> ----- Original Message ----- Bruce Momjian replied > > Are there no already-written converters from Makefile to VC project > > files?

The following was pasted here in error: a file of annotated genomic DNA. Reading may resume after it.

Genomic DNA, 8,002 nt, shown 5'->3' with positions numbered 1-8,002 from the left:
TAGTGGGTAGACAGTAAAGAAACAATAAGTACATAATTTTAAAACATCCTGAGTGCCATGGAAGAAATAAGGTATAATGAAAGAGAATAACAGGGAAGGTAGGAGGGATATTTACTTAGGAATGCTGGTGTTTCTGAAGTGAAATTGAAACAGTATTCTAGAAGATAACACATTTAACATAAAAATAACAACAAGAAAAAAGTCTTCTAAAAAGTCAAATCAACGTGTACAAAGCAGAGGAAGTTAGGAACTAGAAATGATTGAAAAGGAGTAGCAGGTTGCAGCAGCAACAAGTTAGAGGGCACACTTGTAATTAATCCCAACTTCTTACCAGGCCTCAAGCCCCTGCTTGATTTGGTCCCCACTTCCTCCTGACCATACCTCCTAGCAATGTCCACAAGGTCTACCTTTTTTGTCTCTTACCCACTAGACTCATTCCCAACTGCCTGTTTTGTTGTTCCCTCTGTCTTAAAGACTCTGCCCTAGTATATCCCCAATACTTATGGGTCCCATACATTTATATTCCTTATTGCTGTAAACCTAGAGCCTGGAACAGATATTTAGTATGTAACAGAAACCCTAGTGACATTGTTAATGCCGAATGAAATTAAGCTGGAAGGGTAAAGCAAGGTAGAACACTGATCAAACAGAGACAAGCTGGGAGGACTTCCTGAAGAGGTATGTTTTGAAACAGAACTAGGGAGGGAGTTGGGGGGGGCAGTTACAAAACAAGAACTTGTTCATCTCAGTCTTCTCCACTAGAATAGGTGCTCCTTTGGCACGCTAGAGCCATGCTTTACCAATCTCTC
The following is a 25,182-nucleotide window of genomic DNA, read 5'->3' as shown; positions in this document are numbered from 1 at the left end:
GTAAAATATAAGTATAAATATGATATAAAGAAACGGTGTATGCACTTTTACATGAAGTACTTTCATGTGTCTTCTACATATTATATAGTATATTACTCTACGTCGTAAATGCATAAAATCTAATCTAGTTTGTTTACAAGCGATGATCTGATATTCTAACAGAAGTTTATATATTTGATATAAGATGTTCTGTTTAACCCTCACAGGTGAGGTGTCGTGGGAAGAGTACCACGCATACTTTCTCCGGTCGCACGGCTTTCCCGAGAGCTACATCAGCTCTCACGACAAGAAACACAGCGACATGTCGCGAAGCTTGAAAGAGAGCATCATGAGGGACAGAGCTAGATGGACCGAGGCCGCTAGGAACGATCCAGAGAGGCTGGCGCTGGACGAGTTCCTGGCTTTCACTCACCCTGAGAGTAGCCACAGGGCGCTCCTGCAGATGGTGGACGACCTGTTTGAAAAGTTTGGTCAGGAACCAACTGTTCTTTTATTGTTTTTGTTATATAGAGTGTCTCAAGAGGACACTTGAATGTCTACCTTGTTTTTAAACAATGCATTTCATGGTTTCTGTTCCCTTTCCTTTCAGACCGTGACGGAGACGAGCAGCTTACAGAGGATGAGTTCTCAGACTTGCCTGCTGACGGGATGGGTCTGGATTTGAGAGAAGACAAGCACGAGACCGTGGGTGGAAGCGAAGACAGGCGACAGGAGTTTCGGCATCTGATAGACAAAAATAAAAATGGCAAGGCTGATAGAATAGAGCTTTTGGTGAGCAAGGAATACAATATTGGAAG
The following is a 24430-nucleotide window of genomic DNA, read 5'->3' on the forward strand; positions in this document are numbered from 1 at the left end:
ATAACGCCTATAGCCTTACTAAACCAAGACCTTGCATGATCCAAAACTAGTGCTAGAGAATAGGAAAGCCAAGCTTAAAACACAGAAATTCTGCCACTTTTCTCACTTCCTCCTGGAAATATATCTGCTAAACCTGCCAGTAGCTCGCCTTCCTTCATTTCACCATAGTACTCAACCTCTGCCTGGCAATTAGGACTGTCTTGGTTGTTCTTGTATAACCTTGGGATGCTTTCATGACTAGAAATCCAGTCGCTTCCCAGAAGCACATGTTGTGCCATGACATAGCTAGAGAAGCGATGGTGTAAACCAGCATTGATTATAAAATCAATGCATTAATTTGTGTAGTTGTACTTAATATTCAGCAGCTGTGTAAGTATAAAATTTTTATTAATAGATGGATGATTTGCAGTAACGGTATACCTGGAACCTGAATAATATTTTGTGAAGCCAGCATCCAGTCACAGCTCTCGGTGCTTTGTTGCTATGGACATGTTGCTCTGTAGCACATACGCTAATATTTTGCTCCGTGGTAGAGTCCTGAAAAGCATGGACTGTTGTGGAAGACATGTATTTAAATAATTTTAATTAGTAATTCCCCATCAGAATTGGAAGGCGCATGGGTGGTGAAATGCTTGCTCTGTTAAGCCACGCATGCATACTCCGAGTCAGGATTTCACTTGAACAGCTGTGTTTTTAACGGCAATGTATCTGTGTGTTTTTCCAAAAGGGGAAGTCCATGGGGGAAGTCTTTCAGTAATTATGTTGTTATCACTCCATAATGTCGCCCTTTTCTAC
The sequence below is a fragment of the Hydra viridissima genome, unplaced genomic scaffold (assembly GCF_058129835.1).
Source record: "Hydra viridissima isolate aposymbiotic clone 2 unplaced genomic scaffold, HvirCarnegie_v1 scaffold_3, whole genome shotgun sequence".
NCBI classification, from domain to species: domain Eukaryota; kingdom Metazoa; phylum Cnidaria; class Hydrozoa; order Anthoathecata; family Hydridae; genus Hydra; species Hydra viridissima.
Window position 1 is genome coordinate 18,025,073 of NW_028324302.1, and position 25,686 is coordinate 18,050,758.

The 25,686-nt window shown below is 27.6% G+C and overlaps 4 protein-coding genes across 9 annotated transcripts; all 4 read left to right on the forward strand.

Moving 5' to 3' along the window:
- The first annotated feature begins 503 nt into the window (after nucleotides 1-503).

The only ones I've seen convert from Unix make files to Windows NMAKE make files. This does not really do everything you want for several reasons: 1) Building with make files doesn’t take advantage of the IDE for code organization, navigation and is not the kind of support that would be included for a "well supported" Windows product. 2) There is no automatic way to convert compiler options from gcc to Visual C 3) There is no way to convert the concept of different build targets (debug, release, etc.) in the way that the IDE looks at it. This is analogous but different from the way a make file handles different targets. 4) There was some discussion on the list that some features of Visual C++ were required for the port itself, something about directory replacement for include files. It is likely that this requires a special setup for the Visual C++ project which would not be easy to handle with just a NMAKE combatible make file. Al Sutton replied: > Theres a script at > http://ptolemy.eecs.berkeley.edu/other/makevcgen which may > work, I've not tried it, but someone may want to give it a spin. The script he describes here is one of the make file converters I describe above. I volunteer to write a tool in generic C to do the conversion if the approach I outlined is deemed a good solution by those that decide such things. The real question is what is the motivator for a native Windows port. If the answer is to remove CygWin dependency, that begs the further question of why is removing CygWin dependency a good idea? One of the reasons has to be that any obstacles that stand in the way of getting an implementation compiled and installed will make it less likely that developers will use it.I believe that a native Windows version that had strong Visual C++ support will win many converts from MySQL because it will make it much easier for someone who is looking for an open source database to try compiling PostgreSQL. Most people looking at open source solutions will want to at least poke around in the source and build from that source. If a developer can simply download the source, click on the Visual C++ project in the win32 directory and then build PostgreSQL, and they can see that Windows is not the "poor stepchild" because the VC project is well laid out, they will be more likely to use it for Windows projects than MySQL which requires the CygWin tools (this means "really a Unix product" to Windows developers). - Curtis ---------------------------(end of broadcast)--------------------------- TIP 6: Have you searched our list archives? http://archives.postgresql.org